US condemns latest attack on Cuban embassy

The United States on Monday condemned the latest attack on Cuba’s embassy in Washington, in which a man allegedly threw two Molotov cocktails at the mission.

Cuba’s communist government, which is despised by many exiles in the United States, described the incident Sunday night as a “terrorist attack.” No one was injured and there was no significant damage.

“All attacks and threats against diplomatic facilities are unacceptable,” State Department spokesman Matthew Miller told reporters.

“We are in contact with Cuban embassy officials and, consistent with our obligations under the Vienna Convention, the department is committed to the safety and security of diplomatic facilities and the diplomats who work in them,” he said.

He said the State Department was coordinating with Washington police in the investigation.

Cuban President Miguel Diaz-Canel demanded “action from the American authorities.”

“Hatred once again last night caused a terrorist attack against our embassy in Washington, an act of violence and weakness that could have cost precious lives,” he wrote on X, the rebranded name of Twitter.

Cuba’s ambassador to the United States, Lianys Torres Rivera, said the embassy had “immediately communicated with United States authorities, who were given access to the mission to take samples of the Molotov cocktails.”

Russia, a traditional ally of Cuba, “strongly condemned” the incident and urged a “thorough” investigation.

“It should not go unpunished and those responsible for its orchestration should be severely punished,” Russian foreign ministry spokeswoman Maria Zakharova said in a statement.

Moscow’s diplomatic ties with Washington are at rock bottom over the war in Ukraine.

Havana blames exiles –

The attack took place hours after Diaz-Canel returned to Havana after attending the United Nations General Assembly in New York.

His New York appearance was met by demonstrations by opponents of the communist government founded by Fidel Castro. No one took responsibility for the attack, although Havana quickly pinned blame on exiles.

“The anti-Cuban groups resort to terrorism when feeling they enjoy impunity, something that Cuba has repeatedly warned the US authorities about,” Cuban Foreign Minister Bruno Rodriguez said.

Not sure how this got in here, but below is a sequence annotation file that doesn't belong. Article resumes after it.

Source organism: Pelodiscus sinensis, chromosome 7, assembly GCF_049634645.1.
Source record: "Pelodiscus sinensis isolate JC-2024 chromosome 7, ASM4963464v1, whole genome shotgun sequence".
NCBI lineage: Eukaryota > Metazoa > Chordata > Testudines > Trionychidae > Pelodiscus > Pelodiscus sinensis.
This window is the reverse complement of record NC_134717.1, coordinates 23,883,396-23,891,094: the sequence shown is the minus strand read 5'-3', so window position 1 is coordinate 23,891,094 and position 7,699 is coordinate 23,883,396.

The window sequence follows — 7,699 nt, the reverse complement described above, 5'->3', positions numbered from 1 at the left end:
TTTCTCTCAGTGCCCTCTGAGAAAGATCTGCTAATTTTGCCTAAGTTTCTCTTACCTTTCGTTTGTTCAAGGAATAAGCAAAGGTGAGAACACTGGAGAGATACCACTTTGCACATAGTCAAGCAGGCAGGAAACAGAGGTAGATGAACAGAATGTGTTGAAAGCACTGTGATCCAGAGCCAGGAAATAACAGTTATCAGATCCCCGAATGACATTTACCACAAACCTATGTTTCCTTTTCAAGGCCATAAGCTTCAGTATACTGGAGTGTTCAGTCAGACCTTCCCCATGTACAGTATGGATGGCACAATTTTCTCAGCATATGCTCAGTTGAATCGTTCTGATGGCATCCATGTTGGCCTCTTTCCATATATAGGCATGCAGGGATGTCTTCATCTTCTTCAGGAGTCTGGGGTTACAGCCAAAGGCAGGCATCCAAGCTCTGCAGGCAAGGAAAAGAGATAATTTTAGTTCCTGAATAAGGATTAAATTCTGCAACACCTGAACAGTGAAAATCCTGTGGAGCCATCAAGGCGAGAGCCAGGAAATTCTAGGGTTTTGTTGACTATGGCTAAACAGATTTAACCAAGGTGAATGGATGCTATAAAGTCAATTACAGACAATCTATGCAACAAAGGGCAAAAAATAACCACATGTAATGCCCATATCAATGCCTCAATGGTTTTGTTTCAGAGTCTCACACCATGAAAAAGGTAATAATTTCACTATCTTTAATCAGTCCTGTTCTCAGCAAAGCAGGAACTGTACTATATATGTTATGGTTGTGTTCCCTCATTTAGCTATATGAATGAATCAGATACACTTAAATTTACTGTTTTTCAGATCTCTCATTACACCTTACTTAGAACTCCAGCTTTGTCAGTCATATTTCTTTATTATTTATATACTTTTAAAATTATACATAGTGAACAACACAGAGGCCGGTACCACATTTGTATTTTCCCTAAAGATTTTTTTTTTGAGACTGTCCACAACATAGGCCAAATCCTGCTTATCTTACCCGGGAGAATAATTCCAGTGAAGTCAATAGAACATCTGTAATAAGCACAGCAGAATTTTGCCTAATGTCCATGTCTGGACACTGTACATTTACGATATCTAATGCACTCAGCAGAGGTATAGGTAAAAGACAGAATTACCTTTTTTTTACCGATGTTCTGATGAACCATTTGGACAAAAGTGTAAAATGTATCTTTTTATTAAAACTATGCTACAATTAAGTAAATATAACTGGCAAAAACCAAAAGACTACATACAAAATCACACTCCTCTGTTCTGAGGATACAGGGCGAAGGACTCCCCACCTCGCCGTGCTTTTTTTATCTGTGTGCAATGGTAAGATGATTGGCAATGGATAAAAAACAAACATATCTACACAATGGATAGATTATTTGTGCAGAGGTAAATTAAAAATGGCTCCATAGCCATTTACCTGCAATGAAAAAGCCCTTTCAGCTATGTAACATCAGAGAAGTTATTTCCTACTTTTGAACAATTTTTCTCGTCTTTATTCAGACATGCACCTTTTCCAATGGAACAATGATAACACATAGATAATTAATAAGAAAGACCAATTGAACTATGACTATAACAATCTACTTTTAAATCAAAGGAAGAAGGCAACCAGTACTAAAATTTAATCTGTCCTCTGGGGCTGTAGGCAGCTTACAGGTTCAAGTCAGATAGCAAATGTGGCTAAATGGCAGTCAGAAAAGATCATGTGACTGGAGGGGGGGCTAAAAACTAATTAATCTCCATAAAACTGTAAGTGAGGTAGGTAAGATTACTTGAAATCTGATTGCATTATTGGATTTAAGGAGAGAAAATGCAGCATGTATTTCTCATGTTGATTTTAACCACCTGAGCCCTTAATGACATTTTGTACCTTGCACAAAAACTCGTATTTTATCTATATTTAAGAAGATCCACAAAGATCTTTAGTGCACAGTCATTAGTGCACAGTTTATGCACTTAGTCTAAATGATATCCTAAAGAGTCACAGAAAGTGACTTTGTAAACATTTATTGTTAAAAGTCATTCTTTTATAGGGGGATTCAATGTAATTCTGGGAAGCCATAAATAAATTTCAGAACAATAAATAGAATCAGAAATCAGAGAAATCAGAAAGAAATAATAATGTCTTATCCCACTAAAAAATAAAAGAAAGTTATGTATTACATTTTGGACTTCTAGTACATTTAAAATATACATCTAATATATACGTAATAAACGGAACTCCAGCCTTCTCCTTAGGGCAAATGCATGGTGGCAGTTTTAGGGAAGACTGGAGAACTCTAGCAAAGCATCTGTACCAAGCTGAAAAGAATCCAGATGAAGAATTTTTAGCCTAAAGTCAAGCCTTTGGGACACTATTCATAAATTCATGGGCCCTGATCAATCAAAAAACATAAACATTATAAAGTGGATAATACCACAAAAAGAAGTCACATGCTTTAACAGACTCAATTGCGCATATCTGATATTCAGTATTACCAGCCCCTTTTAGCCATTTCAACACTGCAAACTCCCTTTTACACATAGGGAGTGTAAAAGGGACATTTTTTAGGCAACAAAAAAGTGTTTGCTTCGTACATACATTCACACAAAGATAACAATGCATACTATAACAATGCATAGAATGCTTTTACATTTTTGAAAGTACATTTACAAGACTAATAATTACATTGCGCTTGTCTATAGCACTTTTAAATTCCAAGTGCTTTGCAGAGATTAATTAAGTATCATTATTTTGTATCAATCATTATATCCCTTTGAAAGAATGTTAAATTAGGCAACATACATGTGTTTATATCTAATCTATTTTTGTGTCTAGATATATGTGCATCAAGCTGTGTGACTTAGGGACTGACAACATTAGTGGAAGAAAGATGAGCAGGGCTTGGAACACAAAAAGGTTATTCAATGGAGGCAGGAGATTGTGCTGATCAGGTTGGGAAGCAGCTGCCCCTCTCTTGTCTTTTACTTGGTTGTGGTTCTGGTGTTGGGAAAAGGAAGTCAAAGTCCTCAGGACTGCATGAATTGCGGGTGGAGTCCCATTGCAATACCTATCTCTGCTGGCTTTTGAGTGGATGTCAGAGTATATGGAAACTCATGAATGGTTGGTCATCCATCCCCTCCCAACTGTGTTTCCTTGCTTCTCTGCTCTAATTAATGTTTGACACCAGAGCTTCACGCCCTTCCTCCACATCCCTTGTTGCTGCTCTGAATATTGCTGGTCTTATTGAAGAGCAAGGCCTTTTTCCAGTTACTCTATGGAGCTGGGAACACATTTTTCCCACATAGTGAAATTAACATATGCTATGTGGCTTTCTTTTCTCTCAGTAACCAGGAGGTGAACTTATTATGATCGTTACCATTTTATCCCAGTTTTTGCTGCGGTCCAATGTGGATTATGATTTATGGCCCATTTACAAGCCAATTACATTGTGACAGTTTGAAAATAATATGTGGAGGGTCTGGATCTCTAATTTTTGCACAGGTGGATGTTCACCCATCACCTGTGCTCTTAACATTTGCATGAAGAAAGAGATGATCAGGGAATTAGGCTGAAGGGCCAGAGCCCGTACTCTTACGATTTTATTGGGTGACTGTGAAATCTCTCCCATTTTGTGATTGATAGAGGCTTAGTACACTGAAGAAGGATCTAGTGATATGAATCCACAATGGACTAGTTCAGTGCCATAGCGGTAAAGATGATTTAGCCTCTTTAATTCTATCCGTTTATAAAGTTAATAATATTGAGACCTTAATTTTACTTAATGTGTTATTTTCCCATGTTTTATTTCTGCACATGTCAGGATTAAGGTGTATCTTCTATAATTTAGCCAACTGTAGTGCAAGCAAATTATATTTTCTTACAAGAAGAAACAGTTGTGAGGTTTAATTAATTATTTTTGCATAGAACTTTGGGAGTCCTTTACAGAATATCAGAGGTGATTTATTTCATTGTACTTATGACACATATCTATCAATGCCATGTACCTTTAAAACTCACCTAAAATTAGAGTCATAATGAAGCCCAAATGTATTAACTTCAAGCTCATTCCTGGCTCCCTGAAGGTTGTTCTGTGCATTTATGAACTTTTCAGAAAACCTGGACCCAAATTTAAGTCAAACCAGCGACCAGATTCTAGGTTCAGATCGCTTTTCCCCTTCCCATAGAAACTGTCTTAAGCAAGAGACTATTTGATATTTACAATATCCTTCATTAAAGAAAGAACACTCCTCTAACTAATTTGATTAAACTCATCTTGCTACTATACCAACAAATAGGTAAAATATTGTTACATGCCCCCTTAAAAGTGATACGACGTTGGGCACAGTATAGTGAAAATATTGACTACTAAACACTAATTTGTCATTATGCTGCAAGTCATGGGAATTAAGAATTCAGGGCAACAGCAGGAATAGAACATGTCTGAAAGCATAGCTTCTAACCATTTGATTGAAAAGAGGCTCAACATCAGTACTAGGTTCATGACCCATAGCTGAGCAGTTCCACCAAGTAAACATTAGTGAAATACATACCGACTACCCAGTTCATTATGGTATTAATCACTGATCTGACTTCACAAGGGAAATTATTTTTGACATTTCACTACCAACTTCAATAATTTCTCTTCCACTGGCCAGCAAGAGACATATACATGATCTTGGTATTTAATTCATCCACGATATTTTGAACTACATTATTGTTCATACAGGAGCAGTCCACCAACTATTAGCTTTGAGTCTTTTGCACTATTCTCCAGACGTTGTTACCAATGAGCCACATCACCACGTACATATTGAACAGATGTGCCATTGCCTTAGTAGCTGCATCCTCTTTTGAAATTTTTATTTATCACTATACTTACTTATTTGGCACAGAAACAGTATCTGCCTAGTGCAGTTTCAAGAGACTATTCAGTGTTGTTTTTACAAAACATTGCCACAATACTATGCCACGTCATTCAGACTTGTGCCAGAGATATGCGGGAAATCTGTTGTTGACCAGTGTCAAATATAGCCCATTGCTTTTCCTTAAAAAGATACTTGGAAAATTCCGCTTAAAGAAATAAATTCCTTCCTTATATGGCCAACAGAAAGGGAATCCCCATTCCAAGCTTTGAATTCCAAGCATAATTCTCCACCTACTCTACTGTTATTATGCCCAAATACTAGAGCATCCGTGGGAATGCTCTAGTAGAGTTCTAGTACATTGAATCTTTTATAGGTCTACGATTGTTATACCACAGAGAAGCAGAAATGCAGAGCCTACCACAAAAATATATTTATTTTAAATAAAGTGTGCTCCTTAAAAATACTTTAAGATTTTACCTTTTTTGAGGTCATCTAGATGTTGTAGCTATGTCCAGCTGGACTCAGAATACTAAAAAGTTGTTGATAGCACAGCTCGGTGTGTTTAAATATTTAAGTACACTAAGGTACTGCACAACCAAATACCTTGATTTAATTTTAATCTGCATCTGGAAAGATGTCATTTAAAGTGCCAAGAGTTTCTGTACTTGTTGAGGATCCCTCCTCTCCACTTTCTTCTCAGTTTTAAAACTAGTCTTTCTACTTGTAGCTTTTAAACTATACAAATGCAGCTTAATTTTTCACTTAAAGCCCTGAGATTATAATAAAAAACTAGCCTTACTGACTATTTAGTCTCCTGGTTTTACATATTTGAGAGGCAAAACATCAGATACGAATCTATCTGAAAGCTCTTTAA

It was the second attack against the Cuban mission in Washington in recent years, after a man opened fire on the building in April 2020. There were no injuries from that attack either. 

At the time, Cuba summoned the top US diplomat in Havana to deliver a protest over what was also described as a terrorist act.

That shooting left bullet holes in exterior walls and columns, broke a street lamp and damaged several panes of glass and moldings on the front of the building. 

US authorities arrested Alexander Alazo over the shooting, charging him with multiple offenses including “a violent attack on a foreign official or official premises using a deadly weapon,” according to the US Justice Department. 

While Washington frequently sees protests outside foreign embassies, attacks are rare, and the United States routinely denounces incidents that impact its own missions overseas.

The Cuban embassy reopened as a full mission in 2015 after a reconciliation bid by former US president Barack Obama, who believed that decades of US efforts to isolate the island had failed.

His successor, Donald Trump, backed by staunchly anti-communist Latino voters in the politically vital state of Florida, reversed most of Obama’s overtures.

President Joe Biden has mostly kept in place Trump’s policy of pressure and imposed targeted sanctions after Cuba was rocked by unusual mass protests in July 2021.

by Eva Rodriguez and Shaun Tandon